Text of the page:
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Getting frustrated when training???

Some people grind their teeth or hold their breath while training while others clench their fists or rattle off a string of swearwords. When the frustration of training your dog comes to a boil, there are a countless number of ways to respond.

Keep in mind that our dogs can get very frustrated, too! Especially when we fail to give clear directions, are inconsistent with our criteria or when we put them in a stressful no win situation.

Dog training comes with many opportunities for us to become frustrated. You started training your dog to develop rapport, maybe show and to have a well-mannered companion. Who knew that there was so much involved in teaching and training a dog.

Training a dog, regardless of the method, is bound to bring you lots of joy as well as frustration. Addressing problems when training your dog can take time and patience.

The problem with frustration is that it often leads to an emotional outburst. Ever lash out with harsh words directed at your dog during a particularly challenging training session? We are only human. It happens! In dog training, these emotional outbursts often manifest in strong verbal reprimands or other unfair corrections.

Interacting with your dog in an angry way carries the risk of damaging your relationship with your dog. It can also create an anxious dog, or one who “shuts down” when uncertain of what to do or how to be correct.

So how do we get past being frustrated ? It’s much easier to teach a dog what you want as opposed to what you don’t want. That’s why positive reinforcement training is effective. Positive reinforcement is built on a solid foundation of recognizing and rewarding correct behavior.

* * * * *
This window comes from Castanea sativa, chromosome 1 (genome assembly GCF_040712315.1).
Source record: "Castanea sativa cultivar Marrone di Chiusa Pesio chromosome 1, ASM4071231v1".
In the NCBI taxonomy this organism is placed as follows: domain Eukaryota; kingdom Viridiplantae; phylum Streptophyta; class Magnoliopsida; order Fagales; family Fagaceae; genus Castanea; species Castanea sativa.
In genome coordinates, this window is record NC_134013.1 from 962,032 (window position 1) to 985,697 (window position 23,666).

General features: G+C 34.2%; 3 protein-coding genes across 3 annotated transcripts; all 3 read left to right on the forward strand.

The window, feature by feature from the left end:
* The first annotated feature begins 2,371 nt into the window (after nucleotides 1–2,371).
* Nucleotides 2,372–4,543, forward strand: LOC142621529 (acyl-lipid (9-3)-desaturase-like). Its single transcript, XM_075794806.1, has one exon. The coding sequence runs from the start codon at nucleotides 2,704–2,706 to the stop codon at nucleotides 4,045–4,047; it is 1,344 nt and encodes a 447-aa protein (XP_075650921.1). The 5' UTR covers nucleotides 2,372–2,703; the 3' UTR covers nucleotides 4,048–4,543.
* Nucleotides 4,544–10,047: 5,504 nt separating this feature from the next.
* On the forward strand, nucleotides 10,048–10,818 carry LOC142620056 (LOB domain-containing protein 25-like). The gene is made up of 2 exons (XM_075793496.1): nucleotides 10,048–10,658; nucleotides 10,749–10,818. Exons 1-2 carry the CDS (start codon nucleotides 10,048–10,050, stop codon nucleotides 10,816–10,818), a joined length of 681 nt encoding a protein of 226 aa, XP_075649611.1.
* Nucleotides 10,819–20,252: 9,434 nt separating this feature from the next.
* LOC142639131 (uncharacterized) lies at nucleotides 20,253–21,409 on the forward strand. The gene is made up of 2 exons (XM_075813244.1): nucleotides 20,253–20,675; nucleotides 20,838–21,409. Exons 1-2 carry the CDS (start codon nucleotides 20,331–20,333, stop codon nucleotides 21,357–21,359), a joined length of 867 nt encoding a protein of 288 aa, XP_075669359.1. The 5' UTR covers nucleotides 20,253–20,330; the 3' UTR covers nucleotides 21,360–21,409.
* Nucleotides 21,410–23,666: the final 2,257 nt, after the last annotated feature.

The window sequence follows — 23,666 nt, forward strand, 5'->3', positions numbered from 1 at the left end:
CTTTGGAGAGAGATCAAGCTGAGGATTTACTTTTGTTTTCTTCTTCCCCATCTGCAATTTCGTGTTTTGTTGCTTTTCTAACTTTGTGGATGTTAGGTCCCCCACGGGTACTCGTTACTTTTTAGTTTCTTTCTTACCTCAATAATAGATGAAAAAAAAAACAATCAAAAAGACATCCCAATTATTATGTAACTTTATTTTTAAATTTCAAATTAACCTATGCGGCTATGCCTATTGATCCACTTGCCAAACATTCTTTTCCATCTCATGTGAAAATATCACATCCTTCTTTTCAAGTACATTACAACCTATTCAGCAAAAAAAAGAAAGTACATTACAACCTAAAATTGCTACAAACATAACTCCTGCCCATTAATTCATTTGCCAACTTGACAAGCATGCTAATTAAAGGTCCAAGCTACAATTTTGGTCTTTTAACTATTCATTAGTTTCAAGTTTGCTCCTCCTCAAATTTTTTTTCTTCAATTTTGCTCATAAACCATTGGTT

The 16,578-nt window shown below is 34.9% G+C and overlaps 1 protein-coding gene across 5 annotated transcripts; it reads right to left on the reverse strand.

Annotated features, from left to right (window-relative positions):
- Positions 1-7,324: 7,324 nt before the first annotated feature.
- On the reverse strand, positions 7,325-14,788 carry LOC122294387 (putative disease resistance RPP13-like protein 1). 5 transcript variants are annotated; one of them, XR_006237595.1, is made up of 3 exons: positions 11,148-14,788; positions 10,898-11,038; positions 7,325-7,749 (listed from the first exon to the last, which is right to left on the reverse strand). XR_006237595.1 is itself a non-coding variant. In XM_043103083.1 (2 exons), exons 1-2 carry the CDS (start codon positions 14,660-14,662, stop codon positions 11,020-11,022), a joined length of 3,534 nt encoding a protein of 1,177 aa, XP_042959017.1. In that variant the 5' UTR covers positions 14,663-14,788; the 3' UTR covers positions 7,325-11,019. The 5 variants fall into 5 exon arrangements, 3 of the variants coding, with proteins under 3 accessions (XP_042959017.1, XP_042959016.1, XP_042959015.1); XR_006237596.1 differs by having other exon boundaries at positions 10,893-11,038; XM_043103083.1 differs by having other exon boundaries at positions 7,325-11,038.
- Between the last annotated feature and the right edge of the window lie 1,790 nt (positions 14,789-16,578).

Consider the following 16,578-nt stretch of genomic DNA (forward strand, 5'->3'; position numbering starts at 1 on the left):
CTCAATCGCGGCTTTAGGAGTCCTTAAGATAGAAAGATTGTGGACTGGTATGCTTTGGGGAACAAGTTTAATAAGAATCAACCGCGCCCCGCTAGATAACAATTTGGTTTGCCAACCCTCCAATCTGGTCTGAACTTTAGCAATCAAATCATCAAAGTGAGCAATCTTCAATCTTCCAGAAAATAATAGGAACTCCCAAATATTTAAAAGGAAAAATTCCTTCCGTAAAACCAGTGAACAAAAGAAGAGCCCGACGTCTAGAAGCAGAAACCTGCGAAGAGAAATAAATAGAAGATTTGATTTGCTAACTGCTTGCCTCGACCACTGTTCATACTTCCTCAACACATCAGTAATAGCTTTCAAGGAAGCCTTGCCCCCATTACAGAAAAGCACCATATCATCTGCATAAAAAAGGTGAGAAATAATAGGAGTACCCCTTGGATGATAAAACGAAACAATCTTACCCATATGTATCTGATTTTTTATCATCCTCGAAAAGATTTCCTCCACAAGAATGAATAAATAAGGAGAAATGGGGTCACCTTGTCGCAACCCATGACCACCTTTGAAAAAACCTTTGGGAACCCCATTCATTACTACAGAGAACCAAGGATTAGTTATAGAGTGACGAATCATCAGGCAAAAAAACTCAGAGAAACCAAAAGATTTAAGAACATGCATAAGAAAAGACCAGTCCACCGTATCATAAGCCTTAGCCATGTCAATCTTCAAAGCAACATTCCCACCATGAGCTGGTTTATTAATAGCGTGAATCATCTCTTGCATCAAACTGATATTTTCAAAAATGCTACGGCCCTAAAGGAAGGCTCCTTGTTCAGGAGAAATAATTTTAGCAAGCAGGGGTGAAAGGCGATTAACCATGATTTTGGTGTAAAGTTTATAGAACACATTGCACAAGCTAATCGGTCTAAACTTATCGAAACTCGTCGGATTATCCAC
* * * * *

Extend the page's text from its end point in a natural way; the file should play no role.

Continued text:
It’s proactive, not reactive.

I admit to having moments of frustration while training. Despite the years of effort I have put into building strong, positive relationships with my dogs, I still sometimes find myself beating my head on a wall when sessions aren’t going as I’d expected. The trick lies in learning to manage the frustration in ways that are productive and that can even enhance your training sessions.

Try some of the following strategies:

Relax and remember to breathe. Sounds easy enough, but frustration and stress can inhibit your breathing, which affects your body language. Dogs by nature are very aware of our emotions. By concentrating on slow, deep breathing, you take in more oxygen, and your shoulders, neck, and upper chest muscles become more relaxed. Count slowly to 4 as you exhale and 4 as you inhale. It works miracles and a great tip for show nerves too!

Pay attention to your dog’s behavior. Dogs may respond to stress in a number of ways. These signs can include yawning, licking lips, sniffing the ground, etc. If you notice your dog engaging in any of these behaviors during training, stop and analyze what is happening in your session. These signs may be an indicator that your dog is attempting to de-stress the situation and you!